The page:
Charles Randell, Chair of the UK’s Financial Conduct Authority (‘FCA’) recently considered the current system to combat investment fraud, which he noted now represented a “serious epidemic”.
“Skimmers and “Scammers”
Placing his observations in context, Mr Randell observed that investment fraud is part of a spectrum of unacceptable behaviour, from the manufacture or promotion of poor value products to outright criminal fraud and noted that
The moral difference between unscrupulous and exploitative financial firms and financial criminals – between the skimmers and scammers – is, in my opinion, only one of degree. The FCA must be ready to use all the tools it has against both, including criminal prosecutions where appropriate, and to use them quickly and robustly.
The role of the FCA in tackling Investment Fraud
Commenting on the role of the FCA, Mr Randell explained that its strategy for tackling investment fraud has three main parts.
- focussing on the firms the FCA authorises and in particular on their regulated activities. Supervising what they do and taking enforcement action in cases of serious misconduct;
- alerting consumers to the risks of scams – e.g. FCA’s “ScamSmart” public awareness campaign aims to give people simple tips to help reduce the risk of being scammed and publishes a warning list of suspected or known scammers; and
- taking action to shut down unauthorised investment business when possible.
Room for improvement in the investment fraud policy framework
However, the FCA noted that in all these areas its power can be limited. Fraudulent activity is often undertaken by offshore actors or in areas falling outside the scope of regulated activities. Considering how the system might be changed to make things better Mr Randell posed three questions to consider around the current policy framework.
1. Could policymakers do more to embed thinking about the risk of skimming and scamming into savings and investment policies as they are made?
By way of example, Mr Randell noted that measures to reduce risks emerging from recent pensions transfer freedom legislation introduced in 2014 has been largely reactive, responding to fraud and scams as they emerged. Despite the policy implementation in 2015, the the ban on cold calling, became effective at only at the beginning of 2019 and the ban on contingent charging for pension transfer advice will come into force from next year. Mr Randell commented:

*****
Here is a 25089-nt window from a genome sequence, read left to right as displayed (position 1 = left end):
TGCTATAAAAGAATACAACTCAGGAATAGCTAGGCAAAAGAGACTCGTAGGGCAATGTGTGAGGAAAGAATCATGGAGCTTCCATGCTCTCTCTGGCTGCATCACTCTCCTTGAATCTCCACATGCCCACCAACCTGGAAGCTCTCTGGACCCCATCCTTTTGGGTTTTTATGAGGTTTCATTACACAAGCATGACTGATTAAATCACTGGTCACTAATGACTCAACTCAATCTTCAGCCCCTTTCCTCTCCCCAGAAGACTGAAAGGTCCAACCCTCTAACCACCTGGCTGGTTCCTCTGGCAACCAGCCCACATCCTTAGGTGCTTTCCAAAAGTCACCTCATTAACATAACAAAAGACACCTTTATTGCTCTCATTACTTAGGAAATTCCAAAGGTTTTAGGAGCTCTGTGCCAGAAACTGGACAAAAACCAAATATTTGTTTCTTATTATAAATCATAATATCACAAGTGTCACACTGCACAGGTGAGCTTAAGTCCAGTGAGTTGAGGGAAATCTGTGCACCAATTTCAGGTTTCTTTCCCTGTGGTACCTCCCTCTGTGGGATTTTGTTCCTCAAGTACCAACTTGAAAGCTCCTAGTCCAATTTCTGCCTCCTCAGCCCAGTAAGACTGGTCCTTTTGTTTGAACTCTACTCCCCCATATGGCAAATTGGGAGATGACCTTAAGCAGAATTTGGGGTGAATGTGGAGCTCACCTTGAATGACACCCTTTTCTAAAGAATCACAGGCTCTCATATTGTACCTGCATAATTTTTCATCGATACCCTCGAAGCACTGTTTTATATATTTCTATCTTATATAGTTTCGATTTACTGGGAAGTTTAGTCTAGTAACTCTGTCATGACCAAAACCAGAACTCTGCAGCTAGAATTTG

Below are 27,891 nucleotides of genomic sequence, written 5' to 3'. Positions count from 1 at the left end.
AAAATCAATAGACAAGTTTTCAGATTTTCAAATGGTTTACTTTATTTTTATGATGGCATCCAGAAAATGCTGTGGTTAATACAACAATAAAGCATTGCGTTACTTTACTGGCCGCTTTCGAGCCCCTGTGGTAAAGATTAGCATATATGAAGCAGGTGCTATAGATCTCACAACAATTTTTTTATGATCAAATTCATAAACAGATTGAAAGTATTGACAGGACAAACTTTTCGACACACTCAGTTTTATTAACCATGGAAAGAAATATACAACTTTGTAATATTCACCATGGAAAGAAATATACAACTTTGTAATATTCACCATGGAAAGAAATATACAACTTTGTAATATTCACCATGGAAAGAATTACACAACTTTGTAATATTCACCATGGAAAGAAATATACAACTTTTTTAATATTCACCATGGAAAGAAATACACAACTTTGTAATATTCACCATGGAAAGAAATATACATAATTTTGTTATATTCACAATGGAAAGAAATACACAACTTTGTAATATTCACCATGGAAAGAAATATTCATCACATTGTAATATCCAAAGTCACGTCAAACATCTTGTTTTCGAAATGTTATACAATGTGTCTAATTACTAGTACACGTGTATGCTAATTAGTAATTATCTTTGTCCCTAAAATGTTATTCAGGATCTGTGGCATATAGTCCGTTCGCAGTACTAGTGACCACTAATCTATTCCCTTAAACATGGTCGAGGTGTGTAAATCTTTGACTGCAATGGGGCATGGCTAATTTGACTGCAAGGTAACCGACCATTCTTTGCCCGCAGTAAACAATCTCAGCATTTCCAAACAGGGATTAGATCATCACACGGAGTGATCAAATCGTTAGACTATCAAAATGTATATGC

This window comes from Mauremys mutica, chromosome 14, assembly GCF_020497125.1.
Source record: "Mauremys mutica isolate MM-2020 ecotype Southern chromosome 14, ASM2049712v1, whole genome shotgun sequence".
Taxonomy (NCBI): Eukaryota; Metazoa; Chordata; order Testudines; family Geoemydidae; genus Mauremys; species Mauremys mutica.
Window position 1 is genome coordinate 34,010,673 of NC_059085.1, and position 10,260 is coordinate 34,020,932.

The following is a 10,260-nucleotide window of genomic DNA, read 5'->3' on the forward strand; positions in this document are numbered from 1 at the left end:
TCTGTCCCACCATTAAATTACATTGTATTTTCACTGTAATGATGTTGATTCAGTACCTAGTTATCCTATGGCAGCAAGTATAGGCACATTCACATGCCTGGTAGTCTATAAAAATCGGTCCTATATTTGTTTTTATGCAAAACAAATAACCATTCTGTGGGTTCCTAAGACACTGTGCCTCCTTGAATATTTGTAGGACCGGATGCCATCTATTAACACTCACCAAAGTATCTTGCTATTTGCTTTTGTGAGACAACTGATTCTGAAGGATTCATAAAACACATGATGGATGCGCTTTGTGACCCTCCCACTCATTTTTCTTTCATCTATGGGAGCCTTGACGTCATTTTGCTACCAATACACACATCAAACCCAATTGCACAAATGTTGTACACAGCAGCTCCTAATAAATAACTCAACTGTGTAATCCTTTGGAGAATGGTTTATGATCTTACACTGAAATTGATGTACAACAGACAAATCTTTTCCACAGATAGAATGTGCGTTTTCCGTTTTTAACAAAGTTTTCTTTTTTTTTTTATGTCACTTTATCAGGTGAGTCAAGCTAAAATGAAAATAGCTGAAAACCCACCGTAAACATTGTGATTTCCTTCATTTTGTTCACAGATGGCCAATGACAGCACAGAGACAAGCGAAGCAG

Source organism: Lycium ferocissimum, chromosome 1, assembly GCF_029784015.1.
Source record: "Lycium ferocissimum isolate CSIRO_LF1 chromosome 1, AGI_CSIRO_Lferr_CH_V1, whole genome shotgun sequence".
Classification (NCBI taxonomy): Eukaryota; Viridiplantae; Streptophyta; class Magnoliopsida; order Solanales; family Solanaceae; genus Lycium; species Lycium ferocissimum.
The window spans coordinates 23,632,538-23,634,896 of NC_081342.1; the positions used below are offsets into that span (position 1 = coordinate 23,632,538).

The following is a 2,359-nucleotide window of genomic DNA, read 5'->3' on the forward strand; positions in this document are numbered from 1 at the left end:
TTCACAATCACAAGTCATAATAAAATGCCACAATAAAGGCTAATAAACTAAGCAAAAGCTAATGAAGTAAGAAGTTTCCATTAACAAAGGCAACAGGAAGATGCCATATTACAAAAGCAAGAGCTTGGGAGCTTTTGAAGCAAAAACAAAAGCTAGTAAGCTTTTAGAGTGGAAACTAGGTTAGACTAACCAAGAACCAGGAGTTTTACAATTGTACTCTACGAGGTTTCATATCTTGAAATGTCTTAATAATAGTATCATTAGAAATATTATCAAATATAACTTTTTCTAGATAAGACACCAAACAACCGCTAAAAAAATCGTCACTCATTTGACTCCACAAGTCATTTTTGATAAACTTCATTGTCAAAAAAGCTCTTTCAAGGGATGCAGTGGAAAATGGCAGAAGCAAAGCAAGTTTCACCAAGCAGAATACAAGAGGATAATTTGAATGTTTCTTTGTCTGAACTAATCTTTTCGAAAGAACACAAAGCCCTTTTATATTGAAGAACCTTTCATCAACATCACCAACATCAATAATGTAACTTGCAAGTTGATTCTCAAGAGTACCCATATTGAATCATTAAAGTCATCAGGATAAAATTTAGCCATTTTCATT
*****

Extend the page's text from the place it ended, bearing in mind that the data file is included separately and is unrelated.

All policymakers, including the FCA, need to learn lessons for the future from this experience. One of which is that a very major change of policy like this needs a substantial period of planning and testing so that all the necessary safeguards against skimming and scamming are integrated before it is launched.
2. How can we reduce the risk of confusion about what’s regulated and protected and what isn’t?
Noting that not all investment products are regulated, and that skimmers and scammers often operate in the grey areas around the boundary of regulation and protection, Mr Randell observed that for most people only a limited range of simple and protected investment products will typically be suitable and yet too many people are currently pressured into investing in unprotected, illiquid high cost and high risk investments. Mr Randall commented that regulation should be designed to guide ordinary investors, less able to bear risk to better savings choices, through policies such as investment pathways, and perhaps by further reducing the ‘bewildering array of products’ that can be presented to them.
Current areas of focus on this topic are:
- unsuitable investments being accepted into self-invested pension plans and ISAs
- appropriate disclosure and marketing requirements for more risky products
- the financial promotions regime, described as “ripe for re-examination.
3. How can we make the corporate enablers play their part?
Commenting on this topic Mr Randell turned his attention to internet service providers, search engines and social media firms who, by allowing personal data to be stolen or promote advertisements for scams on the internet facilitate or even profit from financial crimes, noting that
Quite frankly, they don’t always play their part in remedying the harm they create…..
As a minimum, he observed, the FCA expected prompt action to remove content at the request of regulators and to use their “extraordinary resources” to work with law enforcement and regulators to develop algorithms and machine learning tools to identify potentially fraudulent content.
A call to arms
Mr Randell’s speech was very much a call to arms for policy makers, regulators and internet platforms and gives a clear insight into the FCAs thinking in this area. Click here for link to the speech